Charlie Brown and Linus are lying on the grass, looking up at the sky. Linus asks Charlie Brown what he sees in the clouds, and offers as an example, "the stoning of St. Stephen and the profile of the painter Thomas Eakins." Charlie Brown replies, "I was going to say I saw a duckie and a horsie."
I feel a little like Charlie Brown on eGullet.
I thought I knew something about food until I started reading this website, but I'm really enjoying "meeting" people who know so much more than I do and are so generous with their knowledge.
Professionally, I am in historic preservation, which, as I've said on a post, may explain my interest in traditional foods. (not really) Historic preservation represents a later life career change for me: I earned by master's in that field in 1998, when I was 50-something.
While I was looking for an actual job in historic preservation, I earned a few dollars behind the coffee, candy, fruit and nuts department at Dean & DeLuca -- probably the most fun I've ever had at work. My only other "professional" food experience took place 25 years ago. I baked, on order, kosher-style cakes and pastries for the various Jewish holidays. I did this for a few months, quite successfully, but realized that I did not want to turn it into a full-time business. At the appropriate time of year, I'll be happy to post my recipes for hamantaschen and Aunt Ida's You'd Never Know It Was Passover Cake.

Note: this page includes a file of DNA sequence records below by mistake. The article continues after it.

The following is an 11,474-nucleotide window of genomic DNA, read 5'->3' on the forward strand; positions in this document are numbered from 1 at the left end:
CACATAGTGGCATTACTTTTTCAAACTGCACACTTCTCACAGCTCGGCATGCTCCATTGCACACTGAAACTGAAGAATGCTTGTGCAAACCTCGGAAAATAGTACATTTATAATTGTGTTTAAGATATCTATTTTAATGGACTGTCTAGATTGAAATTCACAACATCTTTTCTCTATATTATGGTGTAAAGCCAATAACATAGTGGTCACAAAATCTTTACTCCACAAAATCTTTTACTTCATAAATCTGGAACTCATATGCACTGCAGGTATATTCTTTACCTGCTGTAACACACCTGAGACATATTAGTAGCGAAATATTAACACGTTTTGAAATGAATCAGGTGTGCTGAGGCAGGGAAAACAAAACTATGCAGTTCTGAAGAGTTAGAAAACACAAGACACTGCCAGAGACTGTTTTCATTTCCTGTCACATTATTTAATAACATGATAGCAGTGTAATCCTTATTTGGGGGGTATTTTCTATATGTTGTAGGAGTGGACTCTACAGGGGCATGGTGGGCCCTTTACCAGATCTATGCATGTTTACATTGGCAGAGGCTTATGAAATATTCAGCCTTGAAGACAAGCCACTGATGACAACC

Cooking skipped a generation in my family. My maternal grandmother operated a little grocery and was a highly regarded cook in her circle. She lived with us; consequently, my mother did not cook at all. My grandmother's repetoire was limited, but our beloeved Italian next door neighbor taught her (and me) about olive oil and everthing that goes with it. In other words, I was almost as familiar with Italian food as I was with Jewish Eastern European.
Food is a major component of travel for me, as it is for all of us. I've traveled in Canada, Europe, Israel and the Caribbean. India is very high on my wish list.